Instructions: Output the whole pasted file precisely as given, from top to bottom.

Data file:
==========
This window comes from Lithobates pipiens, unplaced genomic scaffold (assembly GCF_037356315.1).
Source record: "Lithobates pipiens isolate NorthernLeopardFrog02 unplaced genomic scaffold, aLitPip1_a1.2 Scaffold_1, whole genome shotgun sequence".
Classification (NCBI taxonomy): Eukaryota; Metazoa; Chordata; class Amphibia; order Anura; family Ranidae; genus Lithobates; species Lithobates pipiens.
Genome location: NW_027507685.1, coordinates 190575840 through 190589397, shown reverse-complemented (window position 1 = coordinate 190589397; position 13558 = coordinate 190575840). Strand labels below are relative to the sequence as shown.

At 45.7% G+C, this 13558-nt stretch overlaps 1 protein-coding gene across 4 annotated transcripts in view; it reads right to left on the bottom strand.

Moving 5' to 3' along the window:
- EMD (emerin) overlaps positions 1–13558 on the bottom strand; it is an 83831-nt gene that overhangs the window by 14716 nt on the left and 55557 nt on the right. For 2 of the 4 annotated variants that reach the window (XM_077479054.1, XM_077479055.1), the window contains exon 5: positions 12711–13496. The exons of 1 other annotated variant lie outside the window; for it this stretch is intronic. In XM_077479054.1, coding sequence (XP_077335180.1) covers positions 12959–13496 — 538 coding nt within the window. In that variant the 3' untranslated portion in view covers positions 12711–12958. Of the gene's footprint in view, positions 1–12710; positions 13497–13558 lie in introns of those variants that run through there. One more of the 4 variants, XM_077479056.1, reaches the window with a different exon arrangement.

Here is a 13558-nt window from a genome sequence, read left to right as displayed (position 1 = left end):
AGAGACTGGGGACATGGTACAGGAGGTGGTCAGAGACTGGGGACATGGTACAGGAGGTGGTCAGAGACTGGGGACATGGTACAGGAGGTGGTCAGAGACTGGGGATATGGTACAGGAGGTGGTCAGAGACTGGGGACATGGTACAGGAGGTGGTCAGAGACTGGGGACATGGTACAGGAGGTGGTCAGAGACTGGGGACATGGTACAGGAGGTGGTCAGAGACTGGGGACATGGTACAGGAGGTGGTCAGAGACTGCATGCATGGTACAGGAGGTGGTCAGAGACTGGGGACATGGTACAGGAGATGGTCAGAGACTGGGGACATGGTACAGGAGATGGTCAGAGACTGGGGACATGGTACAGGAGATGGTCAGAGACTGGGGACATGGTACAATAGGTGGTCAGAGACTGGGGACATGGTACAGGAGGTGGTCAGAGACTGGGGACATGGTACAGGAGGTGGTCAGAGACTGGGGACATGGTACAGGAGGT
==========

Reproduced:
This window comes from Lithobates pipiens, unplaced genomic scaffold (assembly GCF_037356315.1).
Source record: "Lithobates pipiens isolate NorthernLeopardFrog02 unplaced genomic scaffold, aLitPip1_a1.2 Scaffold_1, whole genome shotgun sequence".
Classification (NCBI taxonomy): Eukaryota; Metazoa; Chordata; class Amphibia; order Anura; family Ranidae; genus Lithobates; species Lithobates pipiens.
Genome location: NW_027507685.1, coordinates 190575840 through 190589397, shown reverse-complemented (window position 1 = coordinate 190589397; position 13558 = coordinate 190575840). Strand labels below are relative to the sequence as shown.

At 45.7% G+C, this 13558-nt stretch overlaps 1 protein-coding gene across 4 annotated transcripts in view; it reads right to left on the bottom strand.

Moving 5' to 3' along the window:
- EMD (emerin) overlaps positions 1–13558 on the bottom strand; it is an 83831-nt gene that overhangs the window by 14716 nt on the left and 55557 nt on the right. For 2 of the 4 annotated variants that reach the window (XM_077479054.1, XM_077479055.1), the window contains exon 5: positions 12711–13496. The exons of 1 other annotated variant lie outside the window; for it this stretch is intronic. In XM_077479054.1, coding sequence (XP_077335180.1) covers positions 12959–13496 — 538 coding nt within the window. In that variant the 3' untranslated portion in view covers positions 12711–12958. Of the gene's footprint in view, positions 1–12710; positions 13497–13558 lie in introns of those variants that run through there. One more of the 4 variants, XM_077479056.1, reaches the window with a different exon arrangement.

Here is a 13558-nt window from a genome sequence, read left to right as displayed (position 1 = left end):
AGAGACTGGGGACATGGTACAGGAGGTGGTCAGAGACTGGGGACATGGTACAGGAGGTGGTCAGAGACTGGGGACATGGTACAGGAGGTGGTCAGAGACTGGGGATATGGTACAGGAGGTGGTCAGAGACTGGGGACATGGTACAGGAGGTGGTCAGAGACTGGGGACATGGTACAGGAGGTGGTCAGAGACTGGGGACATGGTACAGGAGGTGGTCAGAGACTGGGGACATGGTACAGGAGGTGGTCAGAGACTGCATGCATGGTACAGGAGGTGGTCAGAGACTGGGGACATGGTACAGGAGATGGTCAGAGACTGGGGACATGGTACAGGAGATGGTCAGAGACTGGGGACATGGTACAGGAGATGGTCAGAGACTGGGGACATGGTACAATAGGTGGTCAGAGACTGGGGACATGGTACAGGAGGTGGTCAGAGACTGGGGACATGGTACAGGAGGTGGTCAGAGACTGGGGACATGGTACAGGAGGT